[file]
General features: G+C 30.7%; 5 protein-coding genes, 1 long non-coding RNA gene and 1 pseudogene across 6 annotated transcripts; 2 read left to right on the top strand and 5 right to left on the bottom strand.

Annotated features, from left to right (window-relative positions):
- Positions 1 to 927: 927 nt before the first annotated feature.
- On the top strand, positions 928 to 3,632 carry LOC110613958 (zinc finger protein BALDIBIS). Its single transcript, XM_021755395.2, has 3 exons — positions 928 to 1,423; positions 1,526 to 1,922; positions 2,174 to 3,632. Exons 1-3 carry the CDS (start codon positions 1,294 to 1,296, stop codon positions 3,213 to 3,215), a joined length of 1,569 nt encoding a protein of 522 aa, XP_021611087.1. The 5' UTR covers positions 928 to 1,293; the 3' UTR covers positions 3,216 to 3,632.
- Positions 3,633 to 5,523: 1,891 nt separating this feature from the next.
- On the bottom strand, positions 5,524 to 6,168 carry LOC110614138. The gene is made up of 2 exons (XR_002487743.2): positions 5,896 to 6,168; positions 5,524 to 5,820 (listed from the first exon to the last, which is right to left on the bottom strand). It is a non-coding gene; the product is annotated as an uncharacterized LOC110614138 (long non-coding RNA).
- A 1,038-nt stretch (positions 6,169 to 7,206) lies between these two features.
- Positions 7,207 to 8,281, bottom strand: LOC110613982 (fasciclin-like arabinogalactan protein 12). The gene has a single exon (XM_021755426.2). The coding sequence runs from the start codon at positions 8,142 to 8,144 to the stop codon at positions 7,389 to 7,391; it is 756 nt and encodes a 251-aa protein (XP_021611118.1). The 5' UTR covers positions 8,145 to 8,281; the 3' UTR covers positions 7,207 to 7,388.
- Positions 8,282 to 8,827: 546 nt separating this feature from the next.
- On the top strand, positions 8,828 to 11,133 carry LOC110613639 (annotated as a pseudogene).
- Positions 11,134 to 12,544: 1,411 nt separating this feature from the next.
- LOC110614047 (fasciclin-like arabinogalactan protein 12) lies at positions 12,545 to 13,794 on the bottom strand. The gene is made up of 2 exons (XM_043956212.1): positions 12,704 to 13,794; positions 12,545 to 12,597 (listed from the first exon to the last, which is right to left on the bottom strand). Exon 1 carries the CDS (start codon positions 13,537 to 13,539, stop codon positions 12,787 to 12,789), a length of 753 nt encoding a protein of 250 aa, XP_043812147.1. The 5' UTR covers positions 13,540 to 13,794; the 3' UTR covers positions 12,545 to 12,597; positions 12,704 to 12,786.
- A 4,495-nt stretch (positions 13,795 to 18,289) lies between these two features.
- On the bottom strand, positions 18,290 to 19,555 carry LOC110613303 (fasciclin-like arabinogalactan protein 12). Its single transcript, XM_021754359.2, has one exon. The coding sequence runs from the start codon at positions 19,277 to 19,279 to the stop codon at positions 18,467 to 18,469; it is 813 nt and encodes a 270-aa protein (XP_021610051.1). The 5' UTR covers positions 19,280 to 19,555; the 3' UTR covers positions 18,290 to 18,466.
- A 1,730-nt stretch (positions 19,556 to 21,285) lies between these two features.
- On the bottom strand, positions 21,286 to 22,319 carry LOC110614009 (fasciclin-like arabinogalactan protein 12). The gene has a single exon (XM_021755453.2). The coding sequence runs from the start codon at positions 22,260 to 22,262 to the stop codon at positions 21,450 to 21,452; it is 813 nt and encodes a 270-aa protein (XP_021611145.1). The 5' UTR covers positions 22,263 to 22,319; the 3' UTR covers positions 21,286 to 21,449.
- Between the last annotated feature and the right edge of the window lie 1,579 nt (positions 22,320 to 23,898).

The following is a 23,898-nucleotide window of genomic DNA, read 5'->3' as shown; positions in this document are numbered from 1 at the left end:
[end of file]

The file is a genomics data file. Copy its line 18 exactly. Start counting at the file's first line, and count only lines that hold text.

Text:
The following is a 23,898-nucleotide window of genomic DNA, read 5'->3' as shown; positions in this document are numbered from 1 at the left end: